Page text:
And then, we've been working with those two—they have been with us [for four years]…and through them we have met more guys, and we've had something like two dozen Operators working with us on a regular basis. And they look at everything from, like, the storyline, to how you handle your equipment, what kind of equipment you have, and we weren't really satisfied until they felt like they had total sign-offs on this and said, "Yeah, that's right. Get it in the game."
How much of a direct influence did they have?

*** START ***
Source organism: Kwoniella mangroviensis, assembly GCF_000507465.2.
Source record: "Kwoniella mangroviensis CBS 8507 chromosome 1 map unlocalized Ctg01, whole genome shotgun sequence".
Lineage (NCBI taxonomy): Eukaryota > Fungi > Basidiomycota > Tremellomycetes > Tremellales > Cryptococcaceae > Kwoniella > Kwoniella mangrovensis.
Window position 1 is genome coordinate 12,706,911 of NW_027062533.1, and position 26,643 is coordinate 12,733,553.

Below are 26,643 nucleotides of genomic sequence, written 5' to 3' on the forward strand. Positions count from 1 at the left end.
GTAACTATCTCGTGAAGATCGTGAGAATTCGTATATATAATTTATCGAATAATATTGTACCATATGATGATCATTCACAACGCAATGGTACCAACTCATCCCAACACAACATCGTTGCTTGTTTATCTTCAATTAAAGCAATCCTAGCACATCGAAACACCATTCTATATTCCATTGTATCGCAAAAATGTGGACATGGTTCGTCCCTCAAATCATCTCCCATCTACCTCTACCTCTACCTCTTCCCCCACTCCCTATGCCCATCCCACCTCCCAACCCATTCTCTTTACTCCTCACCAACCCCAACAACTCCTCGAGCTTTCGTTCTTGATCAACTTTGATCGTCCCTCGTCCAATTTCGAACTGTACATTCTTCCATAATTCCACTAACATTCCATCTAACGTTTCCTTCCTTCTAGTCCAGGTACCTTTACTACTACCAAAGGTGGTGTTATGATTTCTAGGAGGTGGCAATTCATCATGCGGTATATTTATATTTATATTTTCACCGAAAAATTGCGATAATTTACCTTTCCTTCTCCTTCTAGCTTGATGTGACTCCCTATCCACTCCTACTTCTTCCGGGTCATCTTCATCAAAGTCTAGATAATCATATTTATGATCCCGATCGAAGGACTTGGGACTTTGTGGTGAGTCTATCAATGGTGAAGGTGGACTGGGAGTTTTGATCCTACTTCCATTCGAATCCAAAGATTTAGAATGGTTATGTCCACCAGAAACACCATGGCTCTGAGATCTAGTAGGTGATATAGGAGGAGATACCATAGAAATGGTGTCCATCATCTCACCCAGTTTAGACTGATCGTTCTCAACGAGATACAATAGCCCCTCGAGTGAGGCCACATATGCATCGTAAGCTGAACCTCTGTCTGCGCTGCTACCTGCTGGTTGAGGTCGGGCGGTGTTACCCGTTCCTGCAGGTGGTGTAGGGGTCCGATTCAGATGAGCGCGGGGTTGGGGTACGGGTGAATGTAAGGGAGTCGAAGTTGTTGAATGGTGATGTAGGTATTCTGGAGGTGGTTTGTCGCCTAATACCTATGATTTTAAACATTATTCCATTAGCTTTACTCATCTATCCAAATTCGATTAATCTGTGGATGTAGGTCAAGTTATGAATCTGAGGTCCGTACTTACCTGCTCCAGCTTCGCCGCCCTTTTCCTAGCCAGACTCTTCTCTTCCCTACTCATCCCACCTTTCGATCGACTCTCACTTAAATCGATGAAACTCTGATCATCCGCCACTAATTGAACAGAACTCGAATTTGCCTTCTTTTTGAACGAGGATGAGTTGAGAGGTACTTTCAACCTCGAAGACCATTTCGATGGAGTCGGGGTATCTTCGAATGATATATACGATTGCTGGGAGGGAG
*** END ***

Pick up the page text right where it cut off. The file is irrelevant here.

So it has been obviously not all two dozen of them have been here every day. But the two who wrote it have been here at least on a weekly basis. We also hired an ex-Army Operator full-time, so he's been here. He's always here. And he's part of Danger Close, like, the dev team. And they're part of—of course, the story and all of that is a big thing—but it's also just having them sit down and work with our animators, and just making sure [it] looks correct. We had this situation where we were trying to design the typical anti-personnel mine, like, claymore gameplay. I'm not sure how much multiplayer you've played, but it's that kind of—you place something on the ground, someone comes close, and it blows up. It's a way of kind of personal defense, protecting your back. And we didn't get that fun, and it was a little bit too simple. So now we have sat down and talked with Operators and they're like, "We don't use those anymore. We use these new things." They call it M86 Pursuit Deterrent Munition (PDM), we call it Spider Mines because it's easier to say. Basically a mine you throw out on the floor, it fires out trip wires all the way around it, and you hit the trip wire, it blows up.